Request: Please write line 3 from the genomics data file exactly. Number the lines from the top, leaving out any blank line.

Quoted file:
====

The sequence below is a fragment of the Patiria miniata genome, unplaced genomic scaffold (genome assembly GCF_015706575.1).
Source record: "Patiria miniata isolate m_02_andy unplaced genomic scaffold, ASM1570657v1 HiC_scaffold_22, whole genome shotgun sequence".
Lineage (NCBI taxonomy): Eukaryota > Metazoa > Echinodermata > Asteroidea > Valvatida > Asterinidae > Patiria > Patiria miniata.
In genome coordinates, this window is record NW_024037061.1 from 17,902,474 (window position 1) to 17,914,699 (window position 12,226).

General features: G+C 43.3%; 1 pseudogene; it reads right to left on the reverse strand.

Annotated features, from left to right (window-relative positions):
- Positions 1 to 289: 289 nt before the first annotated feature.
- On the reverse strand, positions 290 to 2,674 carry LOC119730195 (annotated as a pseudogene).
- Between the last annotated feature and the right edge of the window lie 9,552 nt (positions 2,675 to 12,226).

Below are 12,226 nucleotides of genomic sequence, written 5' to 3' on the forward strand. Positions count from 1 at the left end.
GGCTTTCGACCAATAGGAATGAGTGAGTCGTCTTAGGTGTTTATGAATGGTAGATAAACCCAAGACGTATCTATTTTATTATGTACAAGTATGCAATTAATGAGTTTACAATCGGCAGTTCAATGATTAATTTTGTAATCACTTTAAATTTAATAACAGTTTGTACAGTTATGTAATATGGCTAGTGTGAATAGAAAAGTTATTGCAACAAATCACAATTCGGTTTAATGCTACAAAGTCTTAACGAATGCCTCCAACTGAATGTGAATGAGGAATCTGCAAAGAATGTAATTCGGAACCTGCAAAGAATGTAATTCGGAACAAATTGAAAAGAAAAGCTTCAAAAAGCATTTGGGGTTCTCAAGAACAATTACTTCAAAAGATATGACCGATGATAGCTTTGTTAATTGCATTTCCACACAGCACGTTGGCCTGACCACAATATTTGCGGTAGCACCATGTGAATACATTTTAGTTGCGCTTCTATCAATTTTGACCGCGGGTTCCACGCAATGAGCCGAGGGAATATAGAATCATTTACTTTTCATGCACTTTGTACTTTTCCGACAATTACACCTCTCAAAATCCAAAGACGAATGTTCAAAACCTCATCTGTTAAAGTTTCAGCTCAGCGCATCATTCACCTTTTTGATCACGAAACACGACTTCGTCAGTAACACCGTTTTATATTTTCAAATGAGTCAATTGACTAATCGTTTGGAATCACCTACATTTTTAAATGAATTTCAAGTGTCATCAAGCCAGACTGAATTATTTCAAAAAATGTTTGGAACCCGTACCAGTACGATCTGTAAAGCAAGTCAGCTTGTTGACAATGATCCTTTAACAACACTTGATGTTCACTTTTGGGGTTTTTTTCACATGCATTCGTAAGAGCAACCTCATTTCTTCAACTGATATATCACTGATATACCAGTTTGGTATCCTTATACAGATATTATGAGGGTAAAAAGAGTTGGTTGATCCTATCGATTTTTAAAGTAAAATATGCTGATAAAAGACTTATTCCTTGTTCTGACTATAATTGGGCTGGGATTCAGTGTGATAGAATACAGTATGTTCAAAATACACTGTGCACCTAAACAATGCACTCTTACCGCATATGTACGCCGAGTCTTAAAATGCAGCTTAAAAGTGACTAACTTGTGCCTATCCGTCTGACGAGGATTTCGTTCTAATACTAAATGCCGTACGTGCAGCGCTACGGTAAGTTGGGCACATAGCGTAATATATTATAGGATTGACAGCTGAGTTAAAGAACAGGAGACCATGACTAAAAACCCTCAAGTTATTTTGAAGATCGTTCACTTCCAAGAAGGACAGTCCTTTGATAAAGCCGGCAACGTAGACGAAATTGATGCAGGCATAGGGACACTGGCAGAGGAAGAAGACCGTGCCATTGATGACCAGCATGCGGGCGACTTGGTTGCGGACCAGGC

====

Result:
Lineage (NCBI taxonomy): Eukaryota > Metazoa > Echinodermata > Asteroidea > Valvatida > Asterinidae > Patiria > Patiria miniata.